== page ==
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TUESDAY March 29, 2022: 'Wartime Innocents' by all time Pulitzer Prize (4 times) winning, ZUMA Press photo-journalist CAROL GUZY. Russia's war in Ukraine has displaced some 4.3 million children in the past month, more than half of the country's estimated 7.5 million child population, according to UNICEF. The figure includes 2.5 million children who are internally displaced inside Ukraine, and more than 1.8 million who have crossed into neighboring countries as refugees. The ongoing conflict has created one of the fastest large scale displacements of children since World War II, UNICEF Executive Director Catherine Russell said. The war is taking a toll on Ukraine's kids. This is a grim milestone that could have lasting consequences for generations to come,'' Russell added. ''Children's safety, well being and access to essential services are all under threat from non-stop horrific violence.' Overall, the war has displaced 1 in 4 Ukrainians. Ten million people have left their homes since Russia invaded Ukraine on Feb. 24, with more than 3.6 million refugees fleeing to neighboring countries. Welcome to 'Wartime Innocents'
© zReportage.com Story of the Week #832: TUESDAY March 29, 2022: 'Wartime Innocents' by all time Pulitzer Prize (4 times winning, ZUMA Press photo-journalist CAROL GUZY. Russia's war in Ukraine has displaced some 4.3 million children in the past month, more than half of the country's estimated 7.5 million child population, according to UNICEF. The figure includes 2.5 million children who are internally displaced inside Ukraine, and more than 1.8 million who have crossed into neighboring countries as refugees. The ongoing conflict has created one of the fastest large scale displacements of children since World War II, UNICEF Executive Director Catherine Russell said. The war is taking a toll on Ukraine's kids. This is a grim milestone that could have lasting consequences for generations to come,'' Russell added. ''Children's safety, well being and access to essential services are all under threat from non-stop horrific violence.' Overall, the war has displaced 1 in 4 Ukrainians. Ten million people have left their homes since Russia invaded Ukraine on Feb. 24, with more than 3.6 million refugees fleeing to neighboring countries. Welcome to 'Wartime Innocents'
Two young girls holding hands walk past armed guards, as displaced people fleeing desperately brutal conditions of the Russian invasion of Mariupol and other besieged cities evacuate through Zaporizhia. Russia's war in Ukraine has displaced some 4.3 million children in the past month, more than half of the country's estimated 7.5 million child population, according to UNICEF.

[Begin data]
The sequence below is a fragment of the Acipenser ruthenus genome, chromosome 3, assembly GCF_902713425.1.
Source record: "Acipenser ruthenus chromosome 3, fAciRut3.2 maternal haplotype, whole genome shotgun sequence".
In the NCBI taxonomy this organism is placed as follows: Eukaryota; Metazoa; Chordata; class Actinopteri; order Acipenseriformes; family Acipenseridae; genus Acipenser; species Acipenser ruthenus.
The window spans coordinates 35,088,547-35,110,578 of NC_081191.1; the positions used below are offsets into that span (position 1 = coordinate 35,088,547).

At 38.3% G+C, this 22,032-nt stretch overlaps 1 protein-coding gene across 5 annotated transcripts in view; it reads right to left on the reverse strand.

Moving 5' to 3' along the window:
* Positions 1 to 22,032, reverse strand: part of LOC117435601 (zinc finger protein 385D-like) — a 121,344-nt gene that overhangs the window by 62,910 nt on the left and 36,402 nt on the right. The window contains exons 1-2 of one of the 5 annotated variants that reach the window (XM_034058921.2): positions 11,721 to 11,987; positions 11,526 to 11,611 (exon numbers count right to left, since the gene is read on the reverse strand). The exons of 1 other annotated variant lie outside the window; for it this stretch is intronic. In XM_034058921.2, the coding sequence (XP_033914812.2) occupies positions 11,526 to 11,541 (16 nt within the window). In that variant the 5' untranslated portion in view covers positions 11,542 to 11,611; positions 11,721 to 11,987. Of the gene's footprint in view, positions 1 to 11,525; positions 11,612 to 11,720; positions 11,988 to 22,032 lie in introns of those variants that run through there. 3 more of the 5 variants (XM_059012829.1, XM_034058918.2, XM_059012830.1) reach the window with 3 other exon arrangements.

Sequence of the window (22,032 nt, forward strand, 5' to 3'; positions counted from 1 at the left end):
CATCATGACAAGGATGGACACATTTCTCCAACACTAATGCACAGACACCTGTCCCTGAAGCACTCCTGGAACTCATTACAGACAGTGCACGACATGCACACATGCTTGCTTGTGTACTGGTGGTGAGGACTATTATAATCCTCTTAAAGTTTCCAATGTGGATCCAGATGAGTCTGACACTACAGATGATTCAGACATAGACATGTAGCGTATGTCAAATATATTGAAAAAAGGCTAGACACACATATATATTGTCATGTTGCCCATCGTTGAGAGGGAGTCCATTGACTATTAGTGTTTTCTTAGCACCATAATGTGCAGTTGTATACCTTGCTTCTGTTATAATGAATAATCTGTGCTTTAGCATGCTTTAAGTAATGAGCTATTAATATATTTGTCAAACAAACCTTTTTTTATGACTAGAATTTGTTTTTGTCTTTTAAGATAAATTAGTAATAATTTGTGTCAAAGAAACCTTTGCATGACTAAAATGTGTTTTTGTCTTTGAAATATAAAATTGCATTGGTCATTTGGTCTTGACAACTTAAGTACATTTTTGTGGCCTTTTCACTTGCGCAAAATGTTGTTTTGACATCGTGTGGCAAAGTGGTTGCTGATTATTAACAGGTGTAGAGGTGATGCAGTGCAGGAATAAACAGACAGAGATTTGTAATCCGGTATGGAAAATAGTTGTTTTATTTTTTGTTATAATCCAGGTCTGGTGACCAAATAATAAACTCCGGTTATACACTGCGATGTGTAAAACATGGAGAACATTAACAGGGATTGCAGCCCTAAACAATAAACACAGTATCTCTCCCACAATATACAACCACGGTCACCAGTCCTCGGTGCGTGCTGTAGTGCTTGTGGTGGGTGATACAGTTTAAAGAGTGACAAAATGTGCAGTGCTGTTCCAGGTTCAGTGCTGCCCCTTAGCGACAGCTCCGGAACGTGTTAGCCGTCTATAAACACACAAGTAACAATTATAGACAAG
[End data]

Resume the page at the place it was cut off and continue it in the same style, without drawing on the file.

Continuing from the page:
© Carol Guzy/ZUMA Press Wire
Hands showing where her cancer effected her. Octogenarian Ukrainian lady Ms. TAISIYA GEORGIEVNA TARASOVA, 82, remained in her home, as the Russian attack rages. Living alone now, in her apartment, in her nation's besieged capital. Taisiya receives food and medicine from a group of local residents that formed a humanitarian network to deliver supplies to the elderly and infirm left behind.
© Carol Guzy/ZUMA Press Wire
Artur and Natalia from Sartana, Donetsk region and their children SASHA, VOVA and Katya wait at a transit aid station as displaced people fleeing desperately brutal conditions of the Russian invasion of Mariupol evacuate in battered cars with white strips of cloth and signs saying 'Children' through Zaporizhia. The family traveled in a car with 11 people and their dog for six days to escape the fighting.
© Carol Guzy/ZUMA Press Wire
A Ukrainian man fights back tears as displaced people fleeing desperately brutal conditions of the Russian invasion of Mariupol evacuate with children through Zaporizhia.
© Carol Guzy/ZUMA Press Wire
Artur and Natalia from Sartana, Donetsk region and their three children SASHA, VOVA and KATYA wait at a transit aid station in Zaporizhia. Displaced people fleeing desperately brutal conditions of the Russian invasion of Mariupol evacuate in battered cars with white strips of cloth and signs saying 'Children' taped to windshields. The family traveled in a car with 11 people and their dog for six days to escape.
© Carol Guzy/ZUMA Press Wire
People pay respects during a funeral for two fallen soldiers, Mykola Dmytrovych and Roman Fedorovich at Church of the Nativity of the Blessed Virgin Mary in Starychi. The soldiers were killed in a Russian airstrike at International Center for Peacekeeping and Security military base in Yavariv, close to the Polish border.
© Carol Guzy/ZUMA Press Wire
ARTUR from Sartana, Donetsk region waits at a transit aid station in Zaporizhia as displaced people fleeing desperately brutal conditions of the Russian invasion of Mariupol evacuate in battered cars with white strips of cloth and signs saying 'Children' taped to windshields. Artur's family traveled in a car with 11 people and their dog for six days to escape.
© Carol Guzy/ZUMA Press Wire
Refugee TANYA LYAPINA weeps with her hands covering her eyes as displaced people fleeing desperately brutal conditions of the Russian invasion of Mariupol evacuate in battered cars covered with white strips of cloth and signs saying 'Children' as they drive through Zaporizhia region. The refugee exodus is the largest in Europe since WWII.
© Carol Guzy/ZUMA Press Wire